How to review a scientific paper


In this workshop, EMBO Press editors work with PhD students, Postdocs or junior group leaders on the principles and practicalities of peer review. Topics covered include the key elements of good peer review and the role of peer review in publishing reproducible science. We also discuss ethical considerations such as conflicts of interest and give guidelines to young scientists about how to become good reviewers.

The course includes a balanced combination of theory presentation, group work, and interactive discussions to keep the participants engaged.

You can book a place on one of our pre-planned courses using the link on the right.

For a course just for your institute, please use the form linked here.

The 8-hour course takes place over two consecutive mornings (4 hours each, 09.00 to 13.00 CET/Berlin).


Course Outline:


Overview of the peer review process

We discuss the value of peer review for the progression of science, both for authors and referees, and why conducting peer review is an essential part of being a scientist.

Conflicts of interest and bias

Scientists are part of a complex social and economic network. As a result, there might be situations that prevent them from evaluating the work of others in a neutral and objective manner. We will discuss how to identify and avoid or mitigate these situations.

How to write a good review

We discuss the elements of a good referee report and give practical tips on how to get started, what steps to follow, and how to evaluate a manuscript. We will also practice how to give constructive feedback to your peers.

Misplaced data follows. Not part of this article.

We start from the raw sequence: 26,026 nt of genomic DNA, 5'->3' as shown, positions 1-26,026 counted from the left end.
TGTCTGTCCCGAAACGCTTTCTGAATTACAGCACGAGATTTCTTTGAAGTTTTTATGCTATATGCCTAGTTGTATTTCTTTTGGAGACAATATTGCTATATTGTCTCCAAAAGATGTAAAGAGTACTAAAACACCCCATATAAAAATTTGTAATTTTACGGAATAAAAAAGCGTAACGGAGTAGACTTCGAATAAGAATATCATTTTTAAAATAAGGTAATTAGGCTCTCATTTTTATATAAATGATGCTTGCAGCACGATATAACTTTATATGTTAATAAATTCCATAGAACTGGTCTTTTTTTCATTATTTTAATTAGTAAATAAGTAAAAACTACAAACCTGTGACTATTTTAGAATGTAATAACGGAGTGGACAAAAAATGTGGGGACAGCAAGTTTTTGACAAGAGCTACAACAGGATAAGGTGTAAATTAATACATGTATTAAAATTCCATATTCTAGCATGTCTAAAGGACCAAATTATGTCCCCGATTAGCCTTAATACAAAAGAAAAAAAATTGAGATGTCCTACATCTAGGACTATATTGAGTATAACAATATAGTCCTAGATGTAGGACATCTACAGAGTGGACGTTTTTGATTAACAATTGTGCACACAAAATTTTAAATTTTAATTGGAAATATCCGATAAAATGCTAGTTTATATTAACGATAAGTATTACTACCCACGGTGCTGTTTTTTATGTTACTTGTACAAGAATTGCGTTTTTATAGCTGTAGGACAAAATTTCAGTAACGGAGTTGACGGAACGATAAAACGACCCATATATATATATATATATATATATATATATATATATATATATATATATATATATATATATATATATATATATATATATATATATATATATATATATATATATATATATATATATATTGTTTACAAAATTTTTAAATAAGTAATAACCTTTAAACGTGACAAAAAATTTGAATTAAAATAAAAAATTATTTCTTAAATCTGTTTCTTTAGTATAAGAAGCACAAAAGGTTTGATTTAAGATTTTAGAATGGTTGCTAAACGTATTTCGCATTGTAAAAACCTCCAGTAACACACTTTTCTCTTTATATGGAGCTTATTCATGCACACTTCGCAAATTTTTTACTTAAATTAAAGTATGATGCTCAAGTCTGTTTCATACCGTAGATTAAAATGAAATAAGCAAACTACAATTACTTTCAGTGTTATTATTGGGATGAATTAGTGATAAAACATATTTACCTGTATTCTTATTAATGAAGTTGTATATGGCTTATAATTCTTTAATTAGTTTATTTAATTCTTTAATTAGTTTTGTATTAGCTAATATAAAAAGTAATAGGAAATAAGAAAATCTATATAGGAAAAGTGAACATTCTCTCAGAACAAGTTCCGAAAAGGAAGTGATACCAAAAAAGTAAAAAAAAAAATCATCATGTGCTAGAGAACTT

Peer-Review and the editorial process

We start the second day with a review exercise* where participants can apply the guidelines on constructive feedback from Day 1. We will also discuss what happens after a review is submitted to a journal and how editorial decisions are made.

How to become a reviewer

At an early career stage, it is important to gain experience as a referee and to become known to your peers and to editors. We will offer guidelines on how to increase your visibility and what to keep in mind when acting as a co-referee.

Referee credit

Reviewing is an important and time-consuming part of being a scientist. However, the work remains typically anonymous and can feel mostly invisible to others. We discuss how scientists can get credit for their reviewing work and what are the implications of being a good reviewer for their career progression.


* In preparation of the course, the participants are asked to write a short referee report on a paper (or preprint) of their choice. During the review exercise, the participants will work on each other's reports and have the opportunity to provide and receive feedback.